Opposition Assembly members are threatening to thwart Labour's spending plans because they want more cash in 12 areas, including schools and universities.
The minority Assembly government tabled its draft budget for 2007-8 this week, but ministers failed to satisfy opposition leaders. In particular, they want to see 1 per cent efficiency gains imposed on schools returned to heads.
That proposal was welcomed by Anna Brychan, director of the National Association of Head Teachers Cymru, which has warned that budget cuts by councils could result in teacher redundancies and larger class sizes.
She said: "We welcome any move to give more funding direct to schools. But what is euphemistically termed an 'efficiency saving' is in fact a spending cut.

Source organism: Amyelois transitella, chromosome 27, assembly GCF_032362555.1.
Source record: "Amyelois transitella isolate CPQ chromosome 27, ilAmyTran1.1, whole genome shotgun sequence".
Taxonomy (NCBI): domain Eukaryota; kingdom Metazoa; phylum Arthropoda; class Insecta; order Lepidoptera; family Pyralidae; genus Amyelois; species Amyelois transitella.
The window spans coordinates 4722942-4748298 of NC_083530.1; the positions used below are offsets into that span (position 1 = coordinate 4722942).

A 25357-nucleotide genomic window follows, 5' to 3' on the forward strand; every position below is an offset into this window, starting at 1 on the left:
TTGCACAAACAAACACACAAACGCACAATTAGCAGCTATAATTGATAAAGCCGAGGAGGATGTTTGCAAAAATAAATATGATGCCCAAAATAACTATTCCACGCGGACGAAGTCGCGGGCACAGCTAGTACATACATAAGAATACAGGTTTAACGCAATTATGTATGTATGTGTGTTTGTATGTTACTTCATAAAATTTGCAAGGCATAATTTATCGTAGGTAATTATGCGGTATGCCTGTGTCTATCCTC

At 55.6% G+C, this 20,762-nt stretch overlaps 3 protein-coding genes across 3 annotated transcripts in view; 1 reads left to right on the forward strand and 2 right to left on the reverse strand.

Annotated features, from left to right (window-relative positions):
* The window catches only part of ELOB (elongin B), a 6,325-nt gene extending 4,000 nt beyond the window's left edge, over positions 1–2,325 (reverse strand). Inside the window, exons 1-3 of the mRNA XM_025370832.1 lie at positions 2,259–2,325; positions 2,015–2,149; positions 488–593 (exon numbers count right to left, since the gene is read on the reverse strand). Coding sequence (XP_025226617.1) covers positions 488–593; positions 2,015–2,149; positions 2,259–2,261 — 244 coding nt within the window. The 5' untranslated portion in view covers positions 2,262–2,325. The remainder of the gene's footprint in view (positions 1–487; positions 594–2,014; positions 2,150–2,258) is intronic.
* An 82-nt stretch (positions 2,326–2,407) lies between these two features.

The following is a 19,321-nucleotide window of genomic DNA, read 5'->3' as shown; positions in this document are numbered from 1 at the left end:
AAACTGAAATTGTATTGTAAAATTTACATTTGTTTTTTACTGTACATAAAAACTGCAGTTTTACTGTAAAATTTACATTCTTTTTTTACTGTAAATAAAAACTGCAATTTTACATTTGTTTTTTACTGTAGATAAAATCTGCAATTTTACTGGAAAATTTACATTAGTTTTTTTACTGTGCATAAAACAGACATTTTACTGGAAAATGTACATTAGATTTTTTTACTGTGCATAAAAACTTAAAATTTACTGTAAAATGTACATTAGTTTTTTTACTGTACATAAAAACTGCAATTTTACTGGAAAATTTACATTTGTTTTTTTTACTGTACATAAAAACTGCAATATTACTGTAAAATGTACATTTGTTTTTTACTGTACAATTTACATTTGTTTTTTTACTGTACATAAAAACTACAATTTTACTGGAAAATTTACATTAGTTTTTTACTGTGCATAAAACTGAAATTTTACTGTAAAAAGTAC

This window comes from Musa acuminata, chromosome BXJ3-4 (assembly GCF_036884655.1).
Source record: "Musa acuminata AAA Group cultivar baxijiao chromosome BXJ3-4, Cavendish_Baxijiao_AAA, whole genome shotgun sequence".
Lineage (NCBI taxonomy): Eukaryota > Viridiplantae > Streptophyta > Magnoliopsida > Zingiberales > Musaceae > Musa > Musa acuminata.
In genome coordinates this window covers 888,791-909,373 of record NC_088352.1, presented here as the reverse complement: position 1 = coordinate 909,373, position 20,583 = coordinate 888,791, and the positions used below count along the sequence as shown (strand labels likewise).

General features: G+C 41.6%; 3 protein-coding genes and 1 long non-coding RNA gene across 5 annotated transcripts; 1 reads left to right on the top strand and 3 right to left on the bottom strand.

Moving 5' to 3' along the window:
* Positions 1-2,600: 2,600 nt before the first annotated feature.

"Giving schools the 1 per cent would give heads greater flexibility but it would do so in the context of a shrinking budget overall."
At a joint press conference, the leaders of Plaid Cymru, the Tories and the Lib Dems said they would vote down the budget and table an amendment when the Assembly votes next Tuesday.
But finance minister Sue Essex said she had stretched the government's coffers to the limit while drafting the pound;14 billion budget, up pound;74 million on the current year.
The 2007-8 budget completes a three-year cycle that has provided pound;670m for school buildings, free school breakfasts at a quarter of primaries, free summer holiday swimming for children, and no variable fees for Welsh university students, she added.